Last week I painted a picture of a garden where even though the pickings were slim, it was serene and harmonious. Well, apparently I spoke too soon. That’s right my Zen scenario has turned into a full on war after just a few rainstorms. What happened to Kumbaya?
I mentioned previously that my Sicilian zucchini plants were attaching themselves to other plants in the immediate vicinity. What I didn’t know was that with a little rain this plant’s tentacles would Hulk out and start taking over my entire plot of land. You must be thinking I am exaggerating but this is actually what has transpired. These tentacles of the Sicilian zucchini plant have woven their way out of the zucchini section of the garden and into the main garden. They have not only attached themselves to the tomato plants that were two and half feet away but have made their way – as far as five feet away – over to my onions to put their stranglehold on them. Actually, I had left the wheelbarrow out on the law and the zucchini not only grew three feet across the law but also attached itself to the handle of the wheelbarrow and then decided to made a right turn into the bin.
All this growth happened after we received three days of rain where I was unable to tend to the garden. So I did what I could – I retracted the tentacles and tried weaving them though the slats of my fence. They then grew up and around the fence so this didn’t turn out to be the best idea. When I was resigned to the fact that fighting this plant was akin to playing a game of garden Risk – a battle for world domination, I knew I needed to use a life line. That life line came when listening to Sirius radio and happening upon Martha Stewart’s channel during a garden call in hour. I thanked my lucky stars and quickly dialed. I was told to purchase eight foot pieces of bamboo to build structures that resembled a teepee and cover them with string then coax the plant up them. My other option, which truthfully I never thought about, was to cut back the plant, but it would reduce the crop I would receive.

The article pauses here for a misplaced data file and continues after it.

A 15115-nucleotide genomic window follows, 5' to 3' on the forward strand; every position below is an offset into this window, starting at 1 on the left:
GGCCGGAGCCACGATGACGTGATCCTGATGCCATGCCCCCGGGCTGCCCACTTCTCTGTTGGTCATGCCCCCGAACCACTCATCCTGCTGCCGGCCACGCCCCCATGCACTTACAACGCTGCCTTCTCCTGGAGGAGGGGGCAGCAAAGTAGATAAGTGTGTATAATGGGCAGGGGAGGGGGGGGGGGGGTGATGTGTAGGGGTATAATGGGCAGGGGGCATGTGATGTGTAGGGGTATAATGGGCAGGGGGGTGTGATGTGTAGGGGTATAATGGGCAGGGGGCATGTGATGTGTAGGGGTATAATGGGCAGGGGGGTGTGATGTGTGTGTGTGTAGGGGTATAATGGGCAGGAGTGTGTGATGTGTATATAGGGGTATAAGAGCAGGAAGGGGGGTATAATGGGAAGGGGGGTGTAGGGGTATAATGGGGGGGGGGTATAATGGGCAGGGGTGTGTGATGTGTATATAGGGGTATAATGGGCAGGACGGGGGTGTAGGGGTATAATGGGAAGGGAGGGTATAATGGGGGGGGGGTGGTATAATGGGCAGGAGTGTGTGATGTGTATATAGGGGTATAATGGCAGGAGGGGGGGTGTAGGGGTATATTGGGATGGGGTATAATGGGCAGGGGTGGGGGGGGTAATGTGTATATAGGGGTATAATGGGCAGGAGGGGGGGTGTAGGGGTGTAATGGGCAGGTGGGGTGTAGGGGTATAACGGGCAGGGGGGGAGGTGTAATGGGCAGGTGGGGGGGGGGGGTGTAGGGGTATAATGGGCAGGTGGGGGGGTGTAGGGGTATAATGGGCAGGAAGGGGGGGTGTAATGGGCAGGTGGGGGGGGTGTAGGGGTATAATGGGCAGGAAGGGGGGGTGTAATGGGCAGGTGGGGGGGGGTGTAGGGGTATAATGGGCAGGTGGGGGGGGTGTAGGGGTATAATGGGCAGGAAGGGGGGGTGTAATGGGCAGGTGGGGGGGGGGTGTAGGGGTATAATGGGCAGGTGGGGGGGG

Seeing as this mammoth plant has yet to produce anything other than more tentacles I don’t think cutting it back would be prudent. I will head out to the local hardware store, purchase my sustainable supplies and give it a try. I will keep you posted. As always if you have any idea about how to tame the Sicilian zucchini beast please, contact me. Happy Organic Gardening!
Tags: eco friendly garden, eco friendly living, eco-friendly lifestyle, organic, organic garden, organic gardening, pesticide free, pesticide free garden, planet forward, Sicilian Zucchini, Sicilian Zucchini planets, Sicilian zucchini plants, sustainable supplies, tomato plant, vegetable plants, zucchini, zucchini garden, zucchini plant
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